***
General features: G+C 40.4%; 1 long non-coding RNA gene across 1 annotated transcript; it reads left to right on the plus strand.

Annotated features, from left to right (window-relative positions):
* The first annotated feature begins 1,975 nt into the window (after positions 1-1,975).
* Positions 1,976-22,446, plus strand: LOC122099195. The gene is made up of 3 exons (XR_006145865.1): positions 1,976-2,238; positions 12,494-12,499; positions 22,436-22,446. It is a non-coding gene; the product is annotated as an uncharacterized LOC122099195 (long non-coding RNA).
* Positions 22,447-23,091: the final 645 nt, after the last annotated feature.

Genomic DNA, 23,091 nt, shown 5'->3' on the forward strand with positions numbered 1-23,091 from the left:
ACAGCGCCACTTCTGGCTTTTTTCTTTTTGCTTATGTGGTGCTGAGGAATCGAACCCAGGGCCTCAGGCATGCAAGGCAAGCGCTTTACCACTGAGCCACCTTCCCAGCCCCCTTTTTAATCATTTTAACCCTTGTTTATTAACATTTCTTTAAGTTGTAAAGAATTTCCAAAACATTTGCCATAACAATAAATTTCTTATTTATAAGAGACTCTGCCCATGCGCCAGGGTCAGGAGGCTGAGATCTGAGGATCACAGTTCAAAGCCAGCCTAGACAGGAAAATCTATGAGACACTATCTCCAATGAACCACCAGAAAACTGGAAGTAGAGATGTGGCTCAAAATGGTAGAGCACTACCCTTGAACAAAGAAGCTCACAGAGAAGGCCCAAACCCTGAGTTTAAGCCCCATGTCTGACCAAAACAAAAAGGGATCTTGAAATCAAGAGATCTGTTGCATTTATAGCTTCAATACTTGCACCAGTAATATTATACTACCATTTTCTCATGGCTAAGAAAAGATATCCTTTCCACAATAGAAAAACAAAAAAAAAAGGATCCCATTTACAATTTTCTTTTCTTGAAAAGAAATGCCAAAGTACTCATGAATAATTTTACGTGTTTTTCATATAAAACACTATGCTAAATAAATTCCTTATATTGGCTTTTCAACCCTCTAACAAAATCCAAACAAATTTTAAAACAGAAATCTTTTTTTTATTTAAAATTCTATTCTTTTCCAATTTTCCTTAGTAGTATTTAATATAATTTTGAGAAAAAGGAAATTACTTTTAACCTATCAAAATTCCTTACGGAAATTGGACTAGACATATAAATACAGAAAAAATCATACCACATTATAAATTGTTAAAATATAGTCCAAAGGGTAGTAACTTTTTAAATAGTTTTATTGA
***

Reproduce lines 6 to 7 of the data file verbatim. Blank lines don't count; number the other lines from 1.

Genomic DNA, 23,091 nt, shown 5'->3' on the forward strand with positions numbered 1-23,091 from the left:
ACAGCGCCACTTCTGGCTTTTTTCTTTTTGCTTATGTGGTGCTGAGGAATCGAACCCAGGGCCTCAGGCATGCAAGGCAAGCGCTTTACCACTGAGCCACCTTCCCAGCCCCCTTTTTAATCATTTTAACCCTTGTTTATTAACATTTCTTTAAGTTGTAAAGAATTTCCAAAACATTTGCCATAACAATAAATTTCTTATTTATAAGAGACTCTGCCCATGCGCCAGGGTCAGGAGGCTGAGATCTGAGGATCACAGTTCAAAGCCAGCCTAGACAGGAAAATCTATGAGACACTATCTCCAATGAACCACCAGAAAACTGGAAGTAGAGATGTGGCTCAAAATGGTAGAGCACTACCCTTGAACAAAGAAGCTCACAGAGAAGGCCCAAACCCTGAGTTTAAGCCCCATGTCTGACCAAAACAAAAAGGGATCTTGAAATCAAGAGATCTGTTGCATTTATAGCTTCAATACTTGCACCAGTAATATTATACTACCATTTTCTCATGGCTAAGAAAAGATATCCTTTCCACAATAGAAAAACAAAAAAAAAAGGATCCCATTTACAATTTTCTTTTCTTGAAAAGAAATGCCAAAGTACTCATGAATAATTTTACGTGTTTTTCATATAAAACACTATGCTAAATAAATTCCTTATATTGGCTTTTCAACCCTCTAACAAAATCCAAACAAATTTTAAAACAGAAATCTTTTTTTTATTTAAAATTCTATTCTTTTCCAATTTTCCTTAGTAGTATTTAATATAATTTTGAGAAAAAGGAAATTACTTTTAACCTATCAAAATTCCTTACGGAAATTGGACTAGACATATAAATACAGAAAAAATCATACCACATTATAAATTGTTAAAATATAGTCCAAAGGGTAGTAACTTTTTAAATAGTTTTATTGA